The Times West Virginian

Opinion

July 3, 2013

Elimination of food tax helps keep money in people’s pockets

The next time you go to the grocery store, you might notice a slight savings on your receipt.

It won’t be because of the sales going on that particular week, although that might make a difference, too.

And the savings won’t be due to your dedicated coupon clipping, although we’re sure those coupons help you stick to a budget.

The savings will occur thanks to the elimination of the food sales tax in West Virginia, which took effect Monday.

“For too long West Virginians have been burdened by a regressive tax on one of life’s basic necessities,” Gov. Earl Ray Tomblin said. “The elimination of the food tax allows families to keep more of their hard-earned money.”

The elimination of the food tax started as a phase-out system in 2005. That’s when Tomblin and then-Gov. Joe Manchin initiated the plan to reduce the 6 percent food tax. It’s been steadily reduced since then, hitting 3 percent in 2008 and 1 percent last year. In 2011, Tomblin signed legislation that established a plan to eliminate the food tax by July 1, 2013.

Prior to the elimination of the food tax, some of the money generated by the tax was going to the state’s Rainy Day Fund. As Tomblin explained, in order to eliminate the food tax, West Virginia had to balance its budget. When the Rainy Day Fund reached 12.5 percent of the General Revenue Fund at the end of December 2012, state leaders were able to take the final step to eliminate the food tax.

Of course, a 1 percent reduction might be tough to notice, and if you don’t notice the savings on your first grocery shopping trip after the elimination of the food tax, you’re more likely to notice it by the end of the year. Estimates show that the average family of four can expect to save $52 this year thanks to the 1 percent reduction.

Still having trouble recognizing the savings? If you factor in the reductions that have taken place each year since the phase-out began in 2005, West Virginia families have collectively saved a whopping $162 million a year. For most families, that represents an average of 18 days of “free food.”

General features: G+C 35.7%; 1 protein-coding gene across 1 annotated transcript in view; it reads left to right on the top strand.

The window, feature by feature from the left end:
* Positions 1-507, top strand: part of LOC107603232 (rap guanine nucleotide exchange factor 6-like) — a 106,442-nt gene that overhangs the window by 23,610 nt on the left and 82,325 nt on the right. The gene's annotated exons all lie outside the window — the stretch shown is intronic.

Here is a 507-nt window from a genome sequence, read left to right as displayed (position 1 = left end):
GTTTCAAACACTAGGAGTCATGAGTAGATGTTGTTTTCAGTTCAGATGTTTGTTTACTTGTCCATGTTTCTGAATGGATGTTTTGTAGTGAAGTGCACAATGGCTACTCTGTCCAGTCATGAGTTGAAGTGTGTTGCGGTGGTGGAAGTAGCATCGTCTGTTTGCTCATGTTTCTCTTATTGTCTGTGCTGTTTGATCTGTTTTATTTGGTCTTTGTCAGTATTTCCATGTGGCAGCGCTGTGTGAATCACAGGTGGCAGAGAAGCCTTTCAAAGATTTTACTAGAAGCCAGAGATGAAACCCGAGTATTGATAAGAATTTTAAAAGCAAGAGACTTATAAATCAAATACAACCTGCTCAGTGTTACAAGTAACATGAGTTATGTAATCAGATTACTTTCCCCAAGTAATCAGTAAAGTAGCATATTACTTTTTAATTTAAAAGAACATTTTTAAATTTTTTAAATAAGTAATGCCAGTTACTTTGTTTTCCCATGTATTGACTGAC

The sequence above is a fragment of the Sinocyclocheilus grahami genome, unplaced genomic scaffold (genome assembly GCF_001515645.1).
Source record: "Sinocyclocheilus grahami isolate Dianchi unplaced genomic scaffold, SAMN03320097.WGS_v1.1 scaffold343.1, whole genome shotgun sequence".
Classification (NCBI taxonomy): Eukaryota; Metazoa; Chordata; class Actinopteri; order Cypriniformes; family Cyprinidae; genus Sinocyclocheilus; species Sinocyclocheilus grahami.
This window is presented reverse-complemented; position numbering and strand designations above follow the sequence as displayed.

The food tax was started in 1989 — it passed in the Legislature after Gaston Caperton became governor that January.

It’s worth noting that at that time, West Virginia was $230 million in debt and the state had lost $279 million in investment funds. Most West Virginians remember that after he took office, Caperton called for $339 million in tax increases, and that figure included the 6 percent tax on food sales.

Caperton was quite firm in addressing the West Virginia Legislature, telling the members exactly what the state needed. And state lawmakers passed his request.

That 6 percent increase stood until 2005, when Manchin began to whittle it down, saving the last 3 percent for Tomblin to chop from the budget.

As of Monday, that last single percentage was gone.

And the benefits stretch further than just the average family’s bank account. As Acting State Tax Commissioner Mark Matkovich explained, the elimination of the food tax is part of a larger effort to make the tax system fairer, efficient and balanced for businesses, too.

“Gov. Tomblin’s actions have leveled the playing field for businesses in our border counties and given them a competitive advantage among our neighboring states,” Matkovich said.

In an economy that is still struggling since it climbed out of the deep recession a little more than four years ago, every penny counts. For families living on a budget, stretching each paycheck can be one of their biggest worries.

It’s likely this latest tax reduction will be a welcome sight for many families in the Mountain State.

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